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56-bit crypto code cracked in a day

Previous record of 56 hours beaten hands down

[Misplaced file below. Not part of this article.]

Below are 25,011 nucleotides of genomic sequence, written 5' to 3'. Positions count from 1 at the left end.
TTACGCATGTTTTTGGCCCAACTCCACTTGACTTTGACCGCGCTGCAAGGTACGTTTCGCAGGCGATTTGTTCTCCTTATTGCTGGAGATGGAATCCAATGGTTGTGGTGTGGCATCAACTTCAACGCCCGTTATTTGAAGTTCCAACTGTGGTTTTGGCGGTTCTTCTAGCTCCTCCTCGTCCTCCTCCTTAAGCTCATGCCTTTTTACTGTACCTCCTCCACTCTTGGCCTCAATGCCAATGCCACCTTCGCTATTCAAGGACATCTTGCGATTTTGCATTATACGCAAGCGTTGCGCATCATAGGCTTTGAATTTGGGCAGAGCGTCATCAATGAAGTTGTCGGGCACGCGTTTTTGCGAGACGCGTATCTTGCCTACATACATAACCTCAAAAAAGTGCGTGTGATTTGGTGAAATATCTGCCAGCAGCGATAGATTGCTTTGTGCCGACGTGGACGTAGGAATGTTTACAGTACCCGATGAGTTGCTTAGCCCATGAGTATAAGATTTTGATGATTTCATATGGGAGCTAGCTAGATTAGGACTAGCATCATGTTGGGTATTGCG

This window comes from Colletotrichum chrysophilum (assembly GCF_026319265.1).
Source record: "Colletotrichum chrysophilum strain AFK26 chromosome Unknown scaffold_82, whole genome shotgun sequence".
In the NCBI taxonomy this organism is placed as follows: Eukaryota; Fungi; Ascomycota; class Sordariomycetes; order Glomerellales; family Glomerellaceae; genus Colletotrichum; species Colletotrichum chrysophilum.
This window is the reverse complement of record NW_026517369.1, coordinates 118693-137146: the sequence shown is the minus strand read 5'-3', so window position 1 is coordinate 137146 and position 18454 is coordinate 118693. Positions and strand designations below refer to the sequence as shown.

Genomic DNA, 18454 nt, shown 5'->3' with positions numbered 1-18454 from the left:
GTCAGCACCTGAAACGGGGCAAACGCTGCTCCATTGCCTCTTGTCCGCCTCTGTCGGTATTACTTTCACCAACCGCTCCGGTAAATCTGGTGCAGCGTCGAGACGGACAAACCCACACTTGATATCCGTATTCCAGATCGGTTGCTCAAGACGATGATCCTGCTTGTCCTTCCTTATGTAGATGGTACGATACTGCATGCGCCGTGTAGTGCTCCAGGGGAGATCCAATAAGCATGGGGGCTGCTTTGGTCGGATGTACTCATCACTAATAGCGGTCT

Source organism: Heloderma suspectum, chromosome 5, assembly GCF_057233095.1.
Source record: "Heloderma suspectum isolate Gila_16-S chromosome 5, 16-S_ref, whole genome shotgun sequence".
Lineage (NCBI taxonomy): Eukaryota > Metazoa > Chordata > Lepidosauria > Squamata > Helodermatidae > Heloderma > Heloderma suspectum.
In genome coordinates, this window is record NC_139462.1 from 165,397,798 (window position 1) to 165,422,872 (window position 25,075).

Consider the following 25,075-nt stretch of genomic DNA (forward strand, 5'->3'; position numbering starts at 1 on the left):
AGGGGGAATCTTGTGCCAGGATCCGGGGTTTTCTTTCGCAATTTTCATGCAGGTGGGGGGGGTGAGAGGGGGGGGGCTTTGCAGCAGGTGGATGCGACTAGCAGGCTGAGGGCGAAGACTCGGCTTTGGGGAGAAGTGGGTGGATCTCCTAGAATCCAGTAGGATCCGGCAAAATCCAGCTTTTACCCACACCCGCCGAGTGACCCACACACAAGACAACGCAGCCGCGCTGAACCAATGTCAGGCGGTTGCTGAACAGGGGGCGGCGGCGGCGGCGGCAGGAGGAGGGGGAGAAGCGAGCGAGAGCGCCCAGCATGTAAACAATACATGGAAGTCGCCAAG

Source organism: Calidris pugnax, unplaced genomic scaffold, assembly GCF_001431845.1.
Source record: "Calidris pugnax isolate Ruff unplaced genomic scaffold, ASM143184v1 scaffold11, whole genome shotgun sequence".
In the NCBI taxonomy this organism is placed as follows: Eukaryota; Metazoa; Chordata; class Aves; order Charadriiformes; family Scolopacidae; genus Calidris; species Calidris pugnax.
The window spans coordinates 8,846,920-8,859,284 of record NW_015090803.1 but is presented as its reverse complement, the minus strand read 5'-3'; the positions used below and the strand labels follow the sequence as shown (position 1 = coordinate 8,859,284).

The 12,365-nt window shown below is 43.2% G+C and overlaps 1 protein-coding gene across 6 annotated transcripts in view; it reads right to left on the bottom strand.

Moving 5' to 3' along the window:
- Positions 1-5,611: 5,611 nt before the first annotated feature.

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The Electronic Frontier Foundation (EFF) and a worldwide team of Web users has succeeded in cracking the 56-bit Data Encryption Standard (DES) in under 23 hours. That record-setting figure beats the previous attempt, made by the EFF alone, which took 56 hours by around 33 hours 45 minutes. The code was broken using the EFF's specially designed code-cracking computer, Deep Crack, plus an Internet-connected network of 100,000 PCs, collectively known as Dsitributed.net. The operation was promoted by encryption specialist RSA Data Security, which offered $10,000 to anyone who could crack the 56-bit code in under 24 hours. The company's aim was to drive home its claims that 56-bit cryptography, the maximum strength that the US government permits for export, isn't sufficiently secure to protect sensitive data. Cracking the code isn't a subtle process -- essentially the system runs through all the possible combinations of bits in the key until it hits upon the right one -- but the EFF and Distributed.net's efforts show that the technology now exists to make that trial and error process run sufficiently quickly to make this approach feasible. Still, as RSA president put it, "any key size will eventually run out of life", which is why it believes the rules on powerful encryption should be relaxed to allow it to export software that uses much longer keys. The 56-bit DES system was introduced in 1977, and it's now past its sell-by date, says the RSA. ®

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